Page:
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Showrunner Tia Napolitano On The 'Cruel Summer' Ending, Victim Blaming, & The Mallory Hate

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Showrunner Tia Napolitano On The 'Cruel Summer' Ending, Victim Blaming, & The Mallory Hate

For those who planted themselves firmly on #TeamJeanette, the finale of Cruel Summer didn't exactly pan out how they hoped. While it was true that Kate was simply mistaken about Jeanette seeing her in Martin's house, what she didn't know was that, at some point in 1994, a post-makeover Jeanette heard Kate in the basement... and did nothing. Instead of rescuing Kate, Jeanette left Martin's house in order to protect her newfound social status, and relationship with Jamie. Cue Olivia Holt's chilling cover of Radiohead's "Creep," right?

While many Cruel Summer fans see the moment as confirmation that Jeanette was, in fact, the villain much of the world assumed she was (which was revealed only after Jeanette was declared by talk show host Marsha Bailey as "the most wronged woman in America"), showrunner Tia Napolitano doesn't quite see it that way. In fact, in a conversation with The Dipp ahead of the final episode, Napolitano confirmed that Jeanette didn't always have this ending.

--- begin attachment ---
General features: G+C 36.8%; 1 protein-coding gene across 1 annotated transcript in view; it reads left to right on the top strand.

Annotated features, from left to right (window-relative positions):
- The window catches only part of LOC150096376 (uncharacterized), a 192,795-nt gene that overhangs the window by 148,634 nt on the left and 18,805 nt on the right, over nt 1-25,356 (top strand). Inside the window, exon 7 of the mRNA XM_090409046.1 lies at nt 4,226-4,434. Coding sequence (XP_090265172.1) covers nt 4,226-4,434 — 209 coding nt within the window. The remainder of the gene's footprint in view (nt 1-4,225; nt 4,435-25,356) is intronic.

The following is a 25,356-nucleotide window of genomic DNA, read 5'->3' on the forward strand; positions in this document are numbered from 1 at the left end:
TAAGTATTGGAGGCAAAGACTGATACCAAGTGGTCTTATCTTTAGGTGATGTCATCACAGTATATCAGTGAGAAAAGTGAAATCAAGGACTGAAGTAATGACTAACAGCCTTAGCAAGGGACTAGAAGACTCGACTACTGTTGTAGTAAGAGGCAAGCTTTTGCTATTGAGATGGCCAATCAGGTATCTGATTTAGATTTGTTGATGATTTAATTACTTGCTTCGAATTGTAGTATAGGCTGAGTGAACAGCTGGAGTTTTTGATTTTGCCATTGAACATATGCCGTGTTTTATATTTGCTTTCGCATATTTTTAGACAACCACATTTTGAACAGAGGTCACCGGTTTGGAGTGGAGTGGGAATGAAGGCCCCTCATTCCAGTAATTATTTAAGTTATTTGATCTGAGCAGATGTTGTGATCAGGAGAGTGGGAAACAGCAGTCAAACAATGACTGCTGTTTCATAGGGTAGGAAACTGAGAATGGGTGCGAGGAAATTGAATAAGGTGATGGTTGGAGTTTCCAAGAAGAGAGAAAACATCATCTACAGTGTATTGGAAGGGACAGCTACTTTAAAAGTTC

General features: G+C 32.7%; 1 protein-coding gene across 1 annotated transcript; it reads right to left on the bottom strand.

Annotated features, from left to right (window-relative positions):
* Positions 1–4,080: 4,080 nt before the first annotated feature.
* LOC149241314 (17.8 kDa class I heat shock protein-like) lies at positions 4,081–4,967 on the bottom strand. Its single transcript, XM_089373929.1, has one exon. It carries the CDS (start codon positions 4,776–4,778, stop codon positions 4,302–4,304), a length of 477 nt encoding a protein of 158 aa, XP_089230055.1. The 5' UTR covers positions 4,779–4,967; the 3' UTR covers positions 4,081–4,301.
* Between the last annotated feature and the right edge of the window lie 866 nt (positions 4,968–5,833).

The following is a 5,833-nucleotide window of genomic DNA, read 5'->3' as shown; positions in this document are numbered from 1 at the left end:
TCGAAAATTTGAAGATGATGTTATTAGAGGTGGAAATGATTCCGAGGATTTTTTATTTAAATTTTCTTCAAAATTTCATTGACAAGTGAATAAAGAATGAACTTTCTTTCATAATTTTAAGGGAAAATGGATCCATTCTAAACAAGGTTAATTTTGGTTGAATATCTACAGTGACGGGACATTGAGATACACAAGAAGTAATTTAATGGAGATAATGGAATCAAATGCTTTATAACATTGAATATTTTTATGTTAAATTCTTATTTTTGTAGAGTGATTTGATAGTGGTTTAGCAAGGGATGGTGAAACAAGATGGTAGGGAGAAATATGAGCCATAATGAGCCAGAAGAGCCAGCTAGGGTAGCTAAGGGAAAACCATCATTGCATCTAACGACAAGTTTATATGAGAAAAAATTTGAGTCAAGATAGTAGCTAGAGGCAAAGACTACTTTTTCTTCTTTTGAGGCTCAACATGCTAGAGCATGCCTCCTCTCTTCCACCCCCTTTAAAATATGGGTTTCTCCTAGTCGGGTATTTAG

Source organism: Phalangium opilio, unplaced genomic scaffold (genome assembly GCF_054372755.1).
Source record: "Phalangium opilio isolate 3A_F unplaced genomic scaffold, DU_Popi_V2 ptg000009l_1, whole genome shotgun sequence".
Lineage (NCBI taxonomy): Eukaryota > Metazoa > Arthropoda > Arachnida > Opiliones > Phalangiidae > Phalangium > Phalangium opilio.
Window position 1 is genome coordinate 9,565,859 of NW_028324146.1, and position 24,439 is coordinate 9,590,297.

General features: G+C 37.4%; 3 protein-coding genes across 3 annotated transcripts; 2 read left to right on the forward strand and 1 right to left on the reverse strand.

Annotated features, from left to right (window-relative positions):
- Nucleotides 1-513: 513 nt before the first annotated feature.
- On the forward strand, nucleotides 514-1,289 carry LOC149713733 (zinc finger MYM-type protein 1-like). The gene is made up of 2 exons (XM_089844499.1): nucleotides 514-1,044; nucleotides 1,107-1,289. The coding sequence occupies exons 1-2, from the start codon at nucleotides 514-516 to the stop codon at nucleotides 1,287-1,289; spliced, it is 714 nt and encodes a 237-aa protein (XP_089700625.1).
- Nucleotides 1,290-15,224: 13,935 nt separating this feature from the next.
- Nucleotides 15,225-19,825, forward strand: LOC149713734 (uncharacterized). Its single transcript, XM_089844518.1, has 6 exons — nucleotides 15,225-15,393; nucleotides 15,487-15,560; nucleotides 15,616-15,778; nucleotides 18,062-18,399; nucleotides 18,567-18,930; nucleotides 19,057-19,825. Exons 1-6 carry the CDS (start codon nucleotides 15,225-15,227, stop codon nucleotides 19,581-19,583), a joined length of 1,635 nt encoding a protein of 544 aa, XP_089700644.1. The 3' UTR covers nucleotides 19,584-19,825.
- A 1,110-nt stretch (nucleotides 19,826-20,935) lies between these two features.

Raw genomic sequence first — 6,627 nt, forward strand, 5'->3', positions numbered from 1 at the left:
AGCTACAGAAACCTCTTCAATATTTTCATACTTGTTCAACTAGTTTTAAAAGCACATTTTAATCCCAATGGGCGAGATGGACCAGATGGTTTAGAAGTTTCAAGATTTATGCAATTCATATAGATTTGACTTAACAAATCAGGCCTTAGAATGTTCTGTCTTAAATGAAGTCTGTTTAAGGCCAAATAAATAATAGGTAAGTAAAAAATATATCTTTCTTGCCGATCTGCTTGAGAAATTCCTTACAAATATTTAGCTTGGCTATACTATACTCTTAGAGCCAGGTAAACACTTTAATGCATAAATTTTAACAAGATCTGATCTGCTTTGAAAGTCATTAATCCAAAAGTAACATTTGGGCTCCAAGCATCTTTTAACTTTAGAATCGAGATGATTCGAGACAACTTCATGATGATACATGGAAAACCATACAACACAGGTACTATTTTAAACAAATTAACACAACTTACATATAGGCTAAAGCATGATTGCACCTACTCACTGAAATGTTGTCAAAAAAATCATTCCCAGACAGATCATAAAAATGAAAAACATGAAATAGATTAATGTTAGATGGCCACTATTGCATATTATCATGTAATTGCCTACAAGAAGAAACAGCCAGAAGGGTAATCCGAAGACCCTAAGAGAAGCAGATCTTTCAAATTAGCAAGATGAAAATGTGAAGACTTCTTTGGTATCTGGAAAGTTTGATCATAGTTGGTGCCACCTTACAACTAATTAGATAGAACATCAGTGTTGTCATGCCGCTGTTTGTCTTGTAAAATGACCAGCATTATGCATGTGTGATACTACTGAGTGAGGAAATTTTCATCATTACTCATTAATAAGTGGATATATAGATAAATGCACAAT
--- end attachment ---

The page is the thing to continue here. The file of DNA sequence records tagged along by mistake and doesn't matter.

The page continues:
"That was a decision we made later in the process," she shares. "It really excited us. It made our mystery even more twisted."

While Jeanette didn't always hear Kate in the basement, Napolitano notes that she's the only person who could have had that intel on Kate, even if other people — like, say, Mallory or Vincent — had opportunity.

"It was always Jeanette, because Jeanette had something to gain, which is Kate's boyfriend, her friends, her status," says the showrunner. "She had something to lose. There aren't a lot of other characters you could say that with. To me, it's psychotic for someone else to do that!"

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